Recently, a workstation PC was reviewed on a well-known PC hardware site that included a Quadro video card, but no ECC memory. In the comment section of that review, a heated discussion occurred with different readers arguing about whether the lack of ECC RAM was a good or bad thing in a workstation. One side argued that ECC is great for workstations since it is much more stable (as explained in our Advantages of ECC Memory article) and stability is very high priority for a workstation. The other side claimed that ECC memory was slower than non-ECC so it wasn’t the right choice for a high-end workstation where performance was a priority.
Much of the ECC versus Non-ECC argument comes down to speed versus reliability. The reliability argument at least is easy to validate; over the last 12 months we’ve seen a tiny .09% failure rate with ECC memory compared to a .6% failure rate for standard memory. As for performance, we’ve actually tested RAM performance in the past and found that faster memory does not always equate to better performance since the RAM is often not the bottleneck.
However, the expected performance drop of ECC RAM is slightly different than what we saw in those tests since it’s due to the extra error checking process rather than slower timings or frequency. In fact, Crucial has a statement on their knowledge base that ECC memory will decrease your computer’s performance by about 2% compared to standard memory.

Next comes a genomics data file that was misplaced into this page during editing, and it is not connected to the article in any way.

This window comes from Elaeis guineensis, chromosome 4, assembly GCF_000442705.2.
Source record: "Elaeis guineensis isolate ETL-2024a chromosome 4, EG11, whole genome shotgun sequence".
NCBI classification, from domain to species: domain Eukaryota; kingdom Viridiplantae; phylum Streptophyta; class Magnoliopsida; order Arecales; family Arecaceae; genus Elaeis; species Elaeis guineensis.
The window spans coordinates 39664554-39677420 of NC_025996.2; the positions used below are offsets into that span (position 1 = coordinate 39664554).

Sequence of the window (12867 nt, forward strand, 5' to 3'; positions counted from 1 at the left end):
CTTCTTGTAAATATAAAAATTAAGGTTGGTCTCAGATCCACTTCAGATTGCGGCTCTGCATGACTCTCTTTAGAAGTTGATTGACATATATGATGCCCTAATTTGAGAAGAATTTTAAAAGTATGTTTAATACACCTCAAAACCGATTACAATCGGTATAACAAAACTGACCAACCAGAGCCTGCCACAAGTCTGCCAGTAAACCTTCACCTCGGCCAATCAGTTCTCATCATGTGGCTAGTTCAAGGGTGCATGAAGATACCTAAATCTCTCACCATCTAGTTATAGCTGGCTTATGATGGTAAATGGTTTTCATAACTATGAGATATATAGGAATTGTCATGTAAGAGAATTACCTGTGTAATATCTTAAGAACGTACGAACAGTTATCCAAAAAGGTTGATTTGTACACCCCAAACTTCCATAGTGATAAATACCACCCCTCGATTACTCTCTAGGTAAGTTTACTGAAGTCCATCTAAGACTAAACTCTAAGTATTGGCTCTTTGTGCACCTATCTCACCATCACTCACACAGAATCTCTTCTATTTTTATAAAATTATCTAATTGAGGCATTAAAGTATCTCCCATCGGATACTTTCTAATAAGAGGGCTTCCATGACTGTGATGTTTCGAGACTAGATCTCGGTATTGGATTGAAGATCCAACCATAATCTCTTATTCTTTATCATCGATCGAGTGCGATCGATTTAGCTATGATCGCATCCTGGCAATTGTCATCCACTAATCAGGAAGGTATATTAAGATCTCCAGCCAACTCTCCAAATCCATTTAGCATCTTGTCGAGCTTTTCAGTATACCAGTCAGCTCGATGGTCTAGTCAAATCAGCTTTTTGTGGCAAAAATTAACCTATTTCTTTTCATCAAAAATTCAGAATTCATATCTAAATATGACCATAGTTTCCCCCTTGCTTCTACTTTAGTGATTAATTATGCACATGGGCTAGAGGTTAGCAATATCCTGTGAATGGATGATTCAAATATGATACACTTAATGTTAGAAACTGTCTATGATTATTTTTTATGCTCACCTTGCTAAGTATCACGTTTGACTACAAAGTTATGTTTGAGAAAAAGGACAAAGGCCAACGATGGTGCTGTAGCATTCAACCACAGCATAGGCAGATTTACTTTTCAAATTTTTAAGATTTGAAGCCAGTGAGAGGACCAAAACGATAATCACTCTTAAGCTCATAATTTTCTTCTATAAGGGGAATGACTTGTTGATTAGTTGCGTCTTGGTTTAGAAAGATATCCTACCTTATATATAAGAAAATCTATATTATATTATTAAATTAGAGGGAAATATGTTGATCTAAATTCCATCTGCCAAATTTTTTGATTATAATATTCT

Alas, to settle the question of whether ECC actually lowers system performance we ran a series of benchmarks with standard RAM, ECC RAM, and Registered ECC RAM that all run at the exact same frequency, timings, and voltage.
To examine the performance of the three kinds of memory, we used the following hardware:
Motherboard Supermicro X9SRA
CPU Intel Xeon E5-2680 V2 2.8GHz Ten Core
CPU Cooler Corsair Hydro Series H60 CPU Cooler (Rev. 2)
Video Card NVIDIA GeForce GTX Titan Black 6GB
PSU Seasonic X-850 850 Watt
RAM 4x Kingston DDR3-1600 8GB
4x Kingston DDR3-1600 8GB ECC
4x Kingston DDR3-1600 8GB Reg. ECC
Hard Drive Samsung 840 Pro 256GB
OS Windows 8.1 Pro 64-bit
This setup is identical to one of our most popular workstations – the Genesis I. Plus, the Supermicro X9SRA motherboard and Intel Xeon E5-2680 V2 can both utilize either standard, ECC, or Registered ECC memory as long as the total size stays below the RAM threshold for each type, which makes it an ideal platform for comparing RAM performance.
Since we are primarily concerned about how each of the three RAM types compare in terms of performance, we will be presenting all of our benchmark results as a percentage of the standard RAM’s performance. So the standard RAM will always be 100%, and the ECC and Reg. ECC will be either above or below depending on the benchmark results. If you would rather see the actual benchmark results, we will also provide those in a link below the main chart.